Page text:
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National Science Foundation
March 2013

Each month, the NSF Current newsletter highlights research and education efforts supported by the National Science Foundation. If you would like to automatically receive notifications by e-mail or RSS when future editions of NSF Current are available, please use the links below:

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Subra Suresh
Subra Suresh. Credit: Sandy Schaeffer, NSF
Pramod Khargonekar
Pramod Khargonekar. Credit: University of Florida

NSF Director Named Carnegie Mellon President; New Engineering Directorate Head Appointed

NSF Director Subra Suresh has been named president of Carnegie Mellon University, effective July 1. He will leave NSF at the end of March. He was appointed NSF director by President Barack Obama, and confirmed by the U.S. Senate, in 2010.

"It has been my extraordinary honor to lead the National Science Foundation, which is blessed with a marvelous cohort of highly talented and devoted staff, as well as hundreds of thousands of innovative grantees and investigators from every field of science and engineering," Suresh said in announcing his departure.

President Obama, commenting on Suresh's tenure at NSF, stated: "We have been very fortunate to have Subra Suresh guiding the National Science Foundation... [He] has shown himself to be a consummate scientist and engineer--beholden to evidence and committed to upholding the highest scientific standards."

In other NSF leadership news, the agency selected Pramod Khargonekar, professor of electrical and computer engineering at the University of Florida, to serve as assistant director for NSF's Directorate for Engineering. Khargonekar had been serving as deputy director for technology at the U.S. Department of Energy's Advanced Research Projects Agency-Energy. He starts at NSF in March.

Manequin head with glasses and mounted camera
The eyeglass-mounted camera. Credit: Second Sight

Artificial Retina Receives FDA Approval

The U.S. Food and Drug Administration (FDA) granted market approval on Feb. 14 to an artificial retina--the first bionic eye to be approved for patients in the United States. One of the leaders of the prosthetic eye research, partially funded by NSF, was Mark Humayan of the Doheny Eye Institute, University of Southern California, and director of the NSF Engineering Research Center for Biomimetic MicroElectronic Systems.

The Argus® II Retinal Prosthesis System wirelessly transmits images from a small, eyeglass-mounted camera to a microelectrode array implanted on a patient's damaged retina. The array sends electrical signals via the optic nerve, and the brain interprets the visual image.

The FDA approval applies to individuals who have lost sight as a result of retinitis pigmentosa, an ailment that affects one in every 4,000 Americans. The implant allows some individuals with the condition, who are completely blind, to locate objects, detect movement and discern shapes such as large letters.

The Argus II is manufactured by, and will be distributed by, Second Sight Medical Products of Sylmar, Calif.

red sockeye salmon in a river
Migrating sockeye salmon. Credit: Tom Quinn, University of Washington

Scientists Find Evidence That Magnetism Helps Salmon Return Home

Migrating sockeye salmon swim for thousands of miles in the ocean and, years later, navigate back to the rivers in which they were born to spawn their young. Scientists and the fishing community have long wondered how salmon find their way back.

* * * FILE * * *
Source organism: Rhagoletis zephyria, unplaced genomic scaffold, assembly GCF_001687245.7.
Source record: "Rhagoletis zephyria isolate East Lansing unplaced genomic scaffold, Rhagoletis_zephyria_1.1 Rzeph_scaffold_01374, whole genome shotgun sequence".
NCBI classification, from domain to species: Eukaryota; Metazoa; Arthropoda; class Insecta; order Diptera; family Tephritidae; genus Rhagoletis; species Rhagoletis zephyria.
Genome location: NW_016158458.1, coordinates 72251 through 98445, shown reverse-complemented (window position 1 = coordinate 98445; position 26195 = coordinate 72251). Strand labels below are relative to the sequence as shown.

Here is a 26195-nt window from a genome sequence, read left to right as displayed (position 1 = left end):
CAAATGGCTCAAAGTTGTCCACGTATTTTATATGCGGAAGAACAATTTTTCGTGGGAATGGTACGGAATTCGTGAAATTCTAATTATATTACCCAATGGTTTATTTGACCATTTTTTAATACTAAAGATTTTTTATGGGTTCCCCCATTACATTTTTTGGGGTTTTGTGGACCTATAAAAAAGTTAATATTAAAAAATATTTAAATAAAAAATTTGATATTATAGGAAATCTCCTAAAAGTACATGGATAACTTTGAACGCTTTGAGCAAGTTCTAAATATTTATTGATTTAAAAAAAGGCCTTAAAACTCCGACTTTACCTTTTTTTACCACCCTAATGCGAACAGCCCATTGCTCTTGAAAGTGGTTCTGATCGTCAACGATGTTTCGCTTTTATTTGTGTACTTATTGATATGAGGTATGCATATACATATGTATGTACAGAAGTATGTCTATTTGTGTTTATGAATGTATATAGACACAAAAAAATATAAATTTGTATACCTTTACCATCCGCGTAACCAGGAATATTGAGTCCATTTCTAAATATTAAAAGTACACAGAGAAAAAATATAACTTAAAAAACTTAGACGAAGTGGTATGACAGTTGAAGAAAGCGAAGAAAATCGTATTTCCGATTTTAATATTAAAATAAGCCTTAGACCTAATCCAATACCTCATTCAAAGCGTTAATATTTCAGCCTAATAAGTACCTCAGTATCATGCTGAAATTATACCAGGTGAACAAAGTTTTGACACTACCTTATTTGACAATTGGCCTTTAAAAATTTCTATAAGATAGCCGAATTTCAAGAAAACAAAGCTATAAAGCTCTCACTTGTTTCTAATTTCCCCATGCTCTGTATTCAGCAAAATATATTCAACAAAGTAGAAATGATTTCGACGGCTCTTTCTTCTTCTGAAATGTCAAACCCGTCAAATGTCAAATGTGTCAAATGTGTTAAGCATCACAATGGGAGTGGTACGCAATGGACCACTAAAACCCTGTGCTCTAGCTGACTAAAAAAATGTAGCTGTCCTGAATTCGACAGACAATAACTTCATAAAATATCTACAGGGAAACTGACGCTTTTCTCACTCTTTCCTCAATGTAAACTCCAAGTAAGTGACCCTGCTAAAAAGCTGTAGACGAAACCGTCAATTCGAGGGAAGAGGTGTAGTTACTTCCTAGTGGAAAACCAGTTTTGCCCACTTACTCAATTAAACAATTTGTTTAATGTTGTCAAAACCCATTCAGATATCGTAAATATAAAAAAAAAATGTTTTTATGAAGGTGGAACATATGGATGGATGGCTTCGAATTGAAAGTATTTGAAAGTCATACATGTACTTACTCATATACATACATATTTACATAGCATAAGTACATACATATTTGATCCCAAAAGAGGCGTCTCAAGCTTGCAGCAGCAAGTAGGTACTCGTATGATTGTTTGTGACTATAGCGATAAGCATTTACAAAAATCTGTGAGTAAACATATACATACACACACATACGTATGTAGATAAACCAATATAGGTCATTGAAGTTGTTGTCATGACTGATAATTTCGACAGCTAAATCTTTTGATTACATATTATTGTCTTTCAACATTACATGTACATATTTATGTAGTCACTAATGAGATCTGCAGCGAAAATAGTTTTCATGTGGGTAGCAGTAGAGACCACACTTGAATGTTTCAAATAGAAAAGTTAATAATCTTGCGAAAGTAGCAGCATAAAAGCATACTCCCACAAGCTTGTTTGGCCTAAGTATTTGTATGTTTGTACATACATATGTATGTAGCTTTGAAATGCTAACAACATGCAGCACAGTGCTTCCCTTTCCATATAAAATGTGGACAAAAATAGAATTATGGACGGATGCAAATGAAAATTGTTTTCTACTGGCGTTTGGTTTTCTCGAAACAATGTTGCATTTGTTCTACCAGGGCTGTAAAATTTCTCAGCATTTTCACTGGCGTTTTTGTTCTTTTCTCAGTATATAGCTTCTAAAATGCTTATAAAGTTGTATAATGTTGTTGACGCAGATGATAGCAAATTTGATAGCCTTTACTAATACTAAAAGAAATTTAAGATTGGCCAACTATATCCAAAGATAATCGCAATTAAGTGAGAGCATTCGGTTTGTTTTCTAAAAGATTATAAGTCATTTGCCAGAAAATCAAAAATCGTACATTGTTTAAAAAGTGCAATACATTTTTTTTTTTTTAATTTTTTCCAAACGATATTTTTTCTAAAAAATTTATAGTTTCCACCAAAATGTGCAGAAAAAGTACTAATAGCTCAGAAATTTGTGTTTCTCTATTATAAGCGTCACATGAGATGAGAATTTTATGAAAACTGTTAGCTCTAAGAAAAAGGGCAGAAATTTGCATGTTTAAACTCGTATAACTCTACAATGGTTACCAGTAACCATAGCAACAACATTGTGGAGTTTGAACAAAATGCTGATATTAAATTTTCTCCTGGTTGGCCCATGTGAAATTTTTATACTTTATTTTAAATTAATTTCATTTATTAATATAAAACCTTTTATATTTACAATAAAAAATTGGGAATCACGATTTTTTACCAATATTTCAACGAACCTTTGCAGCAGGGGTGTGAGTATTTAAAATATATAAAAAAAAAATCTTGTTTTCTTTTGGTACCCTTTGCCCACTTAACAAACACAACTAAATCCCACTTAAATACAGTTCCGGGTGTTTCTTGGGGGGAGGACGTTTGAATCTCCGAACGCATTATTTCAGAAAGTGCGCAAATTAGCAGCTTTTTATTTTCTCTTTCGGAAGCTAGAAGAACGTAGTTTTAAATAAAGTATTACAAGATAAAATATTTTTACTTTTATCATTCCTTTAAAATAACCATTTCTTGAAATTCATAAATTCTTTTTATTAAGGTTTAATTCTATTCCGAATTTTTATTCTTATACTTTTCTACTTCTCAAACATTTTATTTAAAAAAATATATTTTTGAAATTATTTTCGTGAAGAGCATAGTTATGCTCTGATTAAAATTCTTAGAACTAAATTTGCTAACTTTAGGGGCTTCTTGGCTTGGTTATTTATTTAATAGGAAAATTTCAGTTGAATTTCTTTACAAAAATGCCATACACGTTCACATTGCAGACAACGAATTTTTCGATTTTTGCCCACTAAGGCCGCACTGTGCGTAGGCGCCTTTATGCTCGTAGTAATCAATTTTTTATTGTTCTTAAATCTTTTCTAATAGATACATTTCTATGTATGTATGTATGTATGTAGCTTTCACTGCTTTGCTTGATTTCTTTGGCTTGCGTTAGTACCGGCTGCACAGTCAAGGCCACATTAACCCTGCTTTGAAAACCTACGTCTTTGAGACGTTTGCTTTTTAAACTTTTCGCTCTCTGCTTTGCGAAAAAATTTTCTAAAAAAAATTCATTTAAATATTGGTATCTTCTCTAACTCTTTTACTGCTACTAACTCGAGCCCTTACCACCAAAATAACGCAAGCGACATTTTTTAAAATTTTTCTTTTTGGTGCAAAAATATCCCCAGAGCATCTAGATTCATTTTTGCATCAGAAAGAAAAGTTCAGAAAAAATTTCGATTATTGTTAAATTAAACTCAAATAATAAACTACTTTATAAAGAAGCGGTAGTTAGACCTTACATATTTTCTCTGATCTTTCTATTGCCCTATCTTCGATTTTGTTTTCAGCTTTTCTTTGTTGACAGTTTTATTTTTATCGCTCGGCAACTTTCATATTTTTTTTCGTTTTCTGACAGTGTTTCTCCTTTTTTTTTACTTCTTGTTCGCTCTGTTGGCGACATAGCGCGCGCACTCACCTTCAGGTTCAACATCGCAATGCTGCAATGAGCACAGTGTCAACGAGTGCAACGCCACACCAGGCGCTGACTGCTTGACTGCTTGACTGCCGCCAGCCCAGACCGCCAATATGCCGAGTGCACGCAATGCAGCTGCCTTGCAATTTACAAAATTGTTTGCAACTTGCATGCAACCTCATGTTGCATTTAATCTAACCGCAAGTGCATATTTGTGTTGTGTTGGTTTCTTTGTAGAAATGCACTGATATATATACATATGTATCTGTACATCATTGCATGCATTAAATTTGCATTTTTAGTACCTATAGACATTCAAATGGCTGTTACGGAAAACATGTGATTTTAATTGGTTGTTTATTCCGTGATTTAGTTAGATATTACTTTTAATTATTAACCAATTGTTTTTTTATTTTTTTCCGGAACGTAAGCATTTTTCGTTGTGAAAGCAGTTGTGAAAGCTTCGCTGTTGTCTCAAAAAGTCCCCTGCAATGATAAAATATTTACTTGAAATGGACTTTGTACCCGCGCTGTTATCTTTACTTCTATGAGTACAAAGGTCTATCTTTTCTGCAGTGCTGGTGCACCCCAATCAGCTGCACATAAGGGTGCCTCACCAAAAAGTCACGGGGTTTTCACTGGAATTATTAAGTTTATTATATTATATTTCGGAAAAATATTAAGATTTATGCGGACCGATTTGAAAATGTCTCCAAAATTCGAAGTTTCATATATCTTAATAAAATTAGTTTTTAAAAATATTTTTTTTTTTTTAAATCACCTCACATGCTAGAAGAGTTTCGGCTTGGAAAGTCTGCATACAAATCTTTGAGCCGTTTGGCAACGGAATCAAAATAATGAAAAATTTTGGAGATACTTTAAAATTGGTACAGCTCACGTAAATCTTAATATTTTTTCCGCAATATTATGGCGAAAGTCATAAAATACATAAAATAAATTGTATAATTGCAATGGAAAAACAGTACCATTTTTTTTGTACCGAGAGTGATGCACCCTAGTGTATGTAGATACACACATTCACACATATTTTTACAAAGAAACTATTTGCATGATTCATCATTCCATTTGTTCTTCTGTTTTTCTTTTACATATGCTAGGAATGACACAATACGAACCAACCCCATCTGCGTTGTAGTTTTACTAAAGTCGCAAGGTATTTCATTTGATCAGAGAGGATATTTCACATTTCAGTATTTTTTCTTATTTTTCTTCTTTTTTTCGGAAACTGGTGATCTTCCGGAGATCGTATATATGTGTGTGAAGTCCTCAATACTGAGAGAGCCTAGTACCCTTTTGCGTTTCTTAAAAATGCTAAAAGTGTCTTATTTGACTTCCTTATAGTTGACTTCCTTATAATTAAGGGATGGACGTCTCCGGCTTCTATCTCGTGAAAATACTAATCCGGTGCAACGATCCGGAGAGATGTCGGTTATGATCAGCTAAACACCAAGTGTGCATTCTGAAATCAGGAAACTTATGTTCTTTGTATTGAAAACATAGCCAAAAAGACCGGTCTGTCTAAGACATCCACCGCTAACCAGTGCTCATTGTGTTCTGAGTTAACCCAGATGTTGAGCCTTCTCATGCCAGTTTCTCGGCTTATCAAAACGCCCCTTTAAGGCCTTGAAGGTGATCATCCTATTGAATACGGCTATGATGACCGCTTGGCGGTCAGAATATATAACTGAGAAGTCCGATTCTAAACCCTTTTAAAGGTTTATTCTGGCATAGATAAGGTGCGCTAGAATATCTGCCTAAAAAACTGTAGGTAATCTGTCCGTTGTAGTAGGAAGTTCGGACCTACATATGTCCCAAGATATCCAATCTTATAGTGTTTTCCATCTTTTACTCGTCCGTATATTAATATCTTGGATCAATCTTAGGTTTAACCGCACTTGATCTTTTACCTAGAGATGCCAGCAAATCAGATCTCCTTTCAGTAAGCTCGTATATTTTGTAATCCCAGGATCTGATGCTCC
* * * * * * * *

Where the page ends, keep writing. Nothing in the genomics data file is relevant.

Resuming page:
New research suggests that the salmon find their way to the rivers where they were spawned by sensing the rivers' unique magnetic signature. The NSF-supported research team, led by Nathan Putman of Oregon State University, used data from more than 56 years of catches in salmon fisheries to identify the salmon's migratory routes. The data were compared with the intensity of Earth's magnetic field at locations along the way.

Earth's magnetic field differs slightly from year to year. However, this study showed that, in any given year, salmon seeking the Fraser River in British Columbia were more likely to take routes that had magnetic signatures closely matching the river's signature years before, when the salmon left the river for the ocean.

Though scientists have known that some animals use the planet's magnetic field to orient themselves and follow a straight course, this is the first time that researchers have documented an animal's ability to "learn" the magnetic field--a major discovery in behavioral biology.

computer showing an image from a borehole camera in Antarctica
Image from the borehole camera. Credit: WISSARD
Photo of researcher Frank Rack
Frank Rack helped develop the drill and filtration system. Credit: Peter West, NSF

Feature: Preventing Contamination While Sampling Antarctic Lake

In an unprecedented feat of science and engineering, an NSF-supported research team successfully drilled through 800 meters (2,600 feet) of ice to a subglacial lake in Antarctica in January. The team retrieved water and sediment samples, including microbial cells, from an ecosystem cut off from direct contact with the atmosphere for thousands of years.

The Whillans Ice Stream Subglacial Access Research Drilling (WISSARD) project seeks to answer complex questions about the potential for the West Antarctic Ice Sheet to contribute to future sea-level rise, while also sampling Lake Whillans for life. First, however, the researchers had to develop tools and techniques to protect the isolated lake environment from outside contamination, and to prevent contamination of samples withdrawn from the lake.